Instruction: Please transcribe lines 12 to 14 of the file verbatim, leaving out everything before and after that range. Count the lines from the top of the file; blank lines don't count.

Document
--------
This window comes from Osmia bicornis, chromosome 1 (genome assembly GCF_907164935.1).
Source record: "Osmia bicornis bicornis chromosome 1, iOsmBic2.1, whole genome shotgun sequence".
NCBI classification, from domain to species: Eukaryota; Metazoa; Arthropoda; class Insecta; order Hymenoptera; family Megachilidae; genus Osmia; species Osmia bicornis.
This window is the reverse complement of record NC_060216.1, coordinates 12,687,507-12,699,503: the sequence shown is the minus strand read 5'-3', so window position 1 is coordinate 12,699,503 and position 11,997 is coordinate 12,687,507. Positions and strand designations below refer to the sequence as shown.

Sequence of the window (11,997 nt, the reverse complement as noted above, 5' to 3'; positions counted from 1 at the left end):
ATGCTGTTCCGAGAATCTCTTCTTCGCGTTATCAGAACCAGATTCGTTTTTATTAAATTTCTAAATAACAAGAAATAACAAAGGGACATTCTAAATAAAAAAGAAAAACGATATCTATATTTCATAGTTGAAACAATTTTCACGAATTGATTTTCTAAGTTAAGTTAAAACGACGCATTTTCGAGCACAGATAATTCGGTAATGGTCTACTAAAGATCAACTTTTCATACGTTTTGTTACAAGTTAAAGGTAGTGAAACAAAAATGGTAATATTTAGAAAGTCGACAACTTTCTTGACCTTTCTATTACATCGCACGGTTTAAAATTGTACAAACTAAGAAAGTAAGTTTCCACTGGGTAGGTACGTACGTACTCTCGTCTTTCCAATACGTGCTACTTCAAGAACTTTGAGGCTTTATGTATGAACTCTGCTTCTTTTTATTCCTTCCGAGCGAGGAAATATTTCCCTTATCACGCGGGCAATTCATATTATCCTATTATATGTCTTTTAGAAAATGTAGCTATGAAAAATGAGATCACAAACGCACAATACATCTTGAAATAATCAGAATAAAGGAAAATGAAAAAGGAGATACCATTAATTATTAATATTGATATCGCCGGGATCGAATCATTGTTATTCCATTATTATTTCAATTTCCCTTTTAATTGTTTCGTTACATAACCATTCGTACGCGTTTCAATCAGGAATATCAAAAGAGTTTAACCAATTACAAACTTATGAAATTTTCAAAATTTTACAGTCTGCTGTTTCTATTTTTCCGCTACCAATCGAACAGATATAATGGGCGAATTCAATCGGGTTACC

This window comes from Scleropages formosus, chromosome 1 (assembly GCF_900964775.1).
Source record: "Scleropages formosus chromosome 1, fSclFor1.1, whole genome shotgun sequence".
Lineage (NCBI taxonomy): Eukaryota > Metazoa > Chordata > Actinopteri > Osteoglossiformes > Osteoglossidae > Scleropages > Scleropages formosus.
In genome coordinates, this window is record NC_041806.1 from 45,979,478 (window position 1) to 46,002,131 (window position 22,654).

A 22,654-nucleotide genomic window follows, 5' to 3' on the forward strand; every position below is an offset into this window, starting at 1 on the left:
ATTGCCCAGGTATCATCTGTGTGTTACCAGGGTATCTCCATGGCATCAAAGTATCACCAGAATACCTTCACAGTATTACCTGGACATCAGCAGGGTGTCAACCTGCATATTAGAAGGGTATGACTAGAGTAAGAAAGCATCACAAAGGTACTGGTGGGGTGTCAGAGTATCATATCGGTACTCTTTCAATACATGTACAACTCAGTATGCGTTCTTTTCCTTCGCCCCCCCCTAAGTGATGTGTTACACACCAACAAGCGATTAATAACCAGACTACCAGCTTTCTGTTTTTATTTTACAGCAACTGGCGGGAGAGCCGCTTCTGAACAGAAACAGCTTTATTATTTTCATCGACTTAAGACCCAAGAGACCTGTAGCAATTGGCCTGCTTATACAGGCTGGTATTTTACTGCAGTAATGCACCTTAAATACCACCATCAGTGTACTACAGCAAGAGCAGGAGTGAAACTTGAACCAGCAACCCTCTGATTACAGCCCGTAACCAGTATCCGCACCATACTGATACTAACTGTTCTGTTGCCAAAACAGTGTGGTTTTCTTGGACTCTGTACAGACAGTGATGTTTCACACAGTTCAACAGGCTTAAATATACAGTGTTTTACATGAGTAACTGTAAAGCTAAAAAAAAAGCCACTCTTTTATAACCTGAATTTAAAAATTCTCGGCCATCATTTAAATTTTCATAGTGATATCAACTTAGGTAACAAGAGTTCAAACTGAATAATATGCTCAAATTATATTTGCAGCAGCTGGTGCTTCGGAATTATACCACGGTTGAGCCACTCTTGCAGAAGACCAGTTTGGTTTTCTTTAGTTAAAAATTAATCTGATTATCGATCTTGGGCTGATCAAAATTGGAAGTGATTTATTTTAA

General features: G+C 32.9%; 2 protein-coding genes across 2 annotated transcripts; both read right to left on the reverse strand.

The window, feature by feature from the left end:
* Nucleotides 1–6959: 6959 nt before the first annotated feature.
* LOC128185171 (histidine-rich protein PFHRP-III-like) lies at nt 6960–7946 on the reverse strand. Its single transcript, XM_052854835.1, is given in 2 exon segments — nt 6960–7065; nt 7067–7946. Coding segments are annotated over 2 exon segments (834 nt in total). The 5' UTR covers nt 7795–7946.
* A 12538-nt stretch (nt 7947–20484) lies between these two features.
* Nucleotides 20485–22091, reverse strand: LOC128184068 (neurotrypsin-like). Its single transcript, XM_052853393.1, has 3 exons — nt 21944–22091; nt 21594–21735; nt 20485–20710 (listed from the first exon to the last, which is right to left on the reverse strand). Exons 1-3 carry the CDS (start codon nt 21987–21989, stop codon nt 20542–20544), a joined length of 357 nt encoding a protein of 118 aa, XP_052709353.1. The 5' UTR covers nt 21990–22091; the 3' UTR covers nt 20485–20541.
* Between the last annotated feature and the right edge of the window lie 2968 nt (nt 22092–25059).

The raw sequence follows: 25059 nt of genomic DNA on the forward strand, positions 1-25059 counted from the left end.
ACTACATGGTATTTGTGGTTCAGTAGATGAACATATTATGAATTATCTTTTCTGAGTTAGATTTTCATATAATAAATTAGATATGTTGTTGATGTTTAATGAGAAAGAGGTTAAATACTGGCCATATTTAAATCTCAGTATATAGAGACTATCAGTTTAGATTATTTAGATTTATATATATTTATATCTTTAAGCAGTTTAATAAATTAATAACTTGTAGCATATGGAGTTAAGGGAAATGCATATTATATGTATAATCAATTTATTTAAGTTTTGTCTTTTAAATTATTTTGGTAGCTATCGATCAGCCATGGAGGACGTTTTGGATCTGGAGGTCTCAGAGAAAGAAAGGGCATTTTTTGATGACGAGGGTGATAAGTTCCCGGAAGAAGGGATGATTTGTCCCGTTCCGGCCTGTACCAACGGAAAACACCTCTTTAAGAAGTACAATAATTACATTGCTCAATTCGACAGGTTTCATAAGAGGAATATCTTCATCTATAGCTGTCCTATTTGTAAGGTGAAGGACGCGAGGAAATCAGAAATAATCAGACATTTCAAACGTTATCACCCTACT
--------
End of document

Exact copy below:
ATTGCCCAGGTATCATCTGTGTGTTACCAGGGTATCTCCATGGCATCAAAGTATCACCAGAATACCTTCACAGTATTACCTGGACATCAGCAGGGTGTCAACCTGCATATTAGAAGGGTATGACTAGAGTAAGAAAGCATCACAAAGGTACTGGTGGGGTGTCAGAGTATCATATCGGTACTCTTTCAATACATGTACAACTCAGTATGCGTTCTTTTCCTTCGCCCCCCCCTAAGTGATGTGTTACACACCAACAAGCGATTAATAACCAGACTACCAGCTTTCTGTTTTTATTTTACAGCAACTGGCGGGAGAGCCGCTTCTGAACAGAAACAGCTTTATTATTTTCATCGACTTAAGACCCAAGAGACCTGTAGCAATTGGCCTGCTTATACAGGCTGGTATTTTACTGCAGTAATGCACCTTAAATACCACCATCAGTGTACTACAGCAAGAGCAGGAGTGAAACTTGAACCAGCAACCCTCTGATTACAGCCCGTAACCAGTATCCGCACCATACTGATACTAACTGTTCTGTTGCCAAAACAGTGTGGTTTTCTTGGACTCTGTACAGACAGTGATGTTTCACACAGTTCAACAGGCTTAAATATACAGTGTTTTACATGAGTAACTGTAAAGCTAAAAAAAAAGCCACTCTTTTATAACCTGAATTTAAAAATTCTCGGCCATCATTTAAATTTTCATAGTGATATCAACTTAGGTAACAAGAGTTCAAACTGAATAATATGCTCAAATTATATTTGCAGCAGCTGGTGCTTCGGAATTATACCACGGTTGAGCCACTCTTGCAGAAGACCAGTTTGGTTTTCTTTAGTTAAAAATTAATCTGATTATCGATCTTGGGCTGATCAAAATTGGAAGTGATTTATTTTAA

General features: G+C 32.9%; 2 protein-coding genes across 2 annotated transcripts; both read right to left on the reverse strand.

The window, feature by feature from the left end: